The cynics and critics are already saying that any nine-day, four-country, $35,000 tour of Europe by local officials is nothing more or less than a junket.

But the 17 politicians and bureaucrats from Montgomery, Prince George's and Fairfax counties and the District of Columbia who are embarking tomorrow on "The European Sludge Management Tour" insist that they are not only performing a valuable service, but doing it grudgingly.

The officials have decided to visit four sludge-processing plants in England, Germany, France and Sweden in an effort to find a new waste-disposal technology that will put an end to years of controversy over the treatment of the area's sewer waste.

Although the sludge-watching will coincide with the wine festival season in France and the Octoberfest in Germany, virtually none of the participants will concede that they are willing to leave home.

"These aren't exactly tourist attractions," said Montgomery County Council Chairman Neil Potter, who will be one of the participants. "I don't want to go myslef. I've been to Europe before."

"This isn't going to be a vacation," said Johanna Norris of the Washington Suburban Sanitary Commission. "I don't go on junkets. My time is too valuable."

In fact, said tour guide Marjorie Johnson of the WSSC, the schedule of the trip has been precisely arranged to fend off any accusations of enjoyment. Only three free evenings are scheduled over the course of nine days.

"My responsibility was to make sure this is a business trip, and I have arranged it so that it's strictly business," Johnson said. "I'm taking along my majorettes' whistle, and we have a very tight traveling schedule. Anybody who's not on the bus when I blow the whistel gets left behind."

In addition to Potter and Norris, Prince George's County Council Vice Chairman David G. Hartlove and two other WSSC commissioners will be on the bus, along with Fairfax County Executive James Lambert and staffers from Prince George's, Montgomery, and the District's environmental office. Each official will cost local governments about $2,000.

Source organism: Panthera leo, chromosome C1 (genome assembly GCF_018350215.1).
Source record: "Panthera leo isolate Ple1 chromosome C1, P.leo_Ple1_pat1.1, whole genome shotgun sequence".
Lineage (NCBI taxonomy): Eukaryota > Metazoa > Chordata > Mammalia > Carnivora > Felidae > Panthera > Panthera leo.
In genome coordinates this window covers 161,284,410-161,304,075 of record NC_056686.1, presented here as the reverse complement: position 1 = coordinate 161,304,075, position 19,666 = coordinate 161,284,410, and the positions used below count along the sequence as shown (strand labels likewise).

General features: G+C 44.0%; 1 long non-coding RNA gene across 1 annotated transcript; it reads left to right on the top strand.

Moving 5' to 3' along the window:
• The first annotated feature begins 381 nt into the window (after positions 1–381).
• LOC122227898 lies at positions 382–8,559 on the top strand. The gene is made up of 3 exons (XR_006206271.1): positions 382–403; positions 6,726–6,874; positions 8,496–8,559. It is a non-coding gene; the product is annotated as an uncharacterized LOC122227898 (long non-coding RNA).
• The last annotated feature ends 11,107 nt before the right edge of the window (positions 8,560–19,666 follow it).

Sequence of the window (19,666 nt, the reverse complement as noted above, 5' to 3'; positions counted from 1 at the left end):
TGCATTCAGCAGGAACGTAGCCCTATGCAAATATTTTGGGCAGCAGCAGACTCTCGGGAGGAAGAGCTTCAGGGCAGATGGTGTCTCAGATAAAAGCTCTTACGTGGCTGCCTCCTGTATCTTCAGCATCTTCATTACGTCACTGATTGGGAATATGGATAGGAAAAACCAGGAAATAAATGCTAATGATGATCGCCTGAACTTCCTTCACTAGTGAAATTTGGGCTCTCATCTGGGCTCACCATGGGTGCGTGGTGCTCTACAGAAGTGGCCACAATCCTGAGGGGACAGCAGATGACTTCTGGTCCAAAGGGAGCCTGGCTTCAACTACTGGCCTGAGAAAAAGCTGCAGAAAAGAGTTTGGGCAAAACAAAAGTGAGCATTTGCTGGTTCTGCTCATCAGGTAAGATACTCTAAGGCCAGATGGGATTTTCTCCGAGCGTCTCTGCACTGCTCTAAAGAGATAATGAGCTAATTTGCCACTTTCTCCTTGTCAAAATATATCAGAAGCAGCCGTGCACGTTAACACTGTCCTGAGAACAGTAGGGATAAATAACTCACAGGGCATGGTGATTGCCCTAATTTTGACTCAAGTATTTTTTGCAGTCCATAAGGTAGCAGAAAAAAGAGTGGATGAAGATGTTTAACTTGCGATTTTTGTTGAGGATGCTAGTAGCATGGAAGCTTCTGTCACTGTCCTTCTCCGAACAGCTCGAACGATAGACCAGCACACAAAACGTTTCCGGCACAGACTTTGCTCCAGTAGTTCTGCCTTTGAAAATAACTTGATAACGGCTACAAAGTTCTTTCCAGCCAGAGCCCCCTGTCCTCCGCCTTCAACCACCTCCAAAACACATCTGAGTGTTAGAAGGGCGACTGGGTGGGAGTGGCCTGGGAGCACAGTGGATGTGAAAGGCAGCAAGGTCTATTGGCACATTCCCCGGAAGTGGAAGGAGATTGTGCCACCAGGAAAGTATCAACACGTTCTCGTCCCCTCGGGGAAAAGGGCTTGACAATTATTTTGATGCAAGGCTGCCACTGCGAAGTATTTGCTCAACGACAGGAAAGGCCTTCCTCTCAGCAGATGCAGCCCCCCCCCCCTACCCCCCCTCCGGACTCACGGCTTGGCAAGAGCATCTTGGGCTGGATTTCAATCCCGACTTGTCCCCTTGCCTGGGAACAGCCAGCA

County officials say that what they have come to call "the sludge trip" was devised as a solution to what has been a long-standing impasse among local jurisdictions over the disposal of sludge from the Blue Plains Sewage Treatment plant.

Montgomery and Prince George's are under a court order to develop a new plan for disposing of sludge, which currently is being buried in many areas at a high cost.

For more than a year, the two counties have been battling over proposed sites for a new sludge-treatment plant that would solve the problem. Montgomery County does not want the plant, unless it is built on a site near the Prince George's border, and Prince George's opposes any site that puts the plant in or near its residents.

The sewer trip, officials say, was conceived partly as a way to force the counties to arrive at a solution.

"It's been easy for the politicians to just put this aside in the past," said Prince George's Council Administrator Sam Wynkoop, who helped plan the journey. "When they get back this time, there's going to be real public pressure on them to make a decision. After taking this trip, they'll feel they have to act."

The European sites the officials will visit use a type of sludge treatment known as the "in-vessel method" that is more technologically advanced than any system in the United States.

The trip, officials say is a means of finding out whether the technology will work if it is brought to Washington.

"The reason to go is to see and to smell these plants." Johnson said. "We want to see them in person, and talk to the people who live around them. That's the only way to know whether this technology is any good."

Already, however, there are problems. Some of the tour members are saying they are not conviced that the trip will be worthwhile. And others are irritated about several officials who they say unnecessarily invited themselves to go along.

"Our original proposal for the trip didn't include anyone from the WSSC," said one official who asked not to be identified. "But then three commissioners decided they should go, too. It's a waste."

"When I found out that the commission was going to have to pay for this trip," responded commissioner Norris, "that changed the whole complexion of it. We felt that if the commission was going to pay for it, commissioners who felt they could contribute should go along."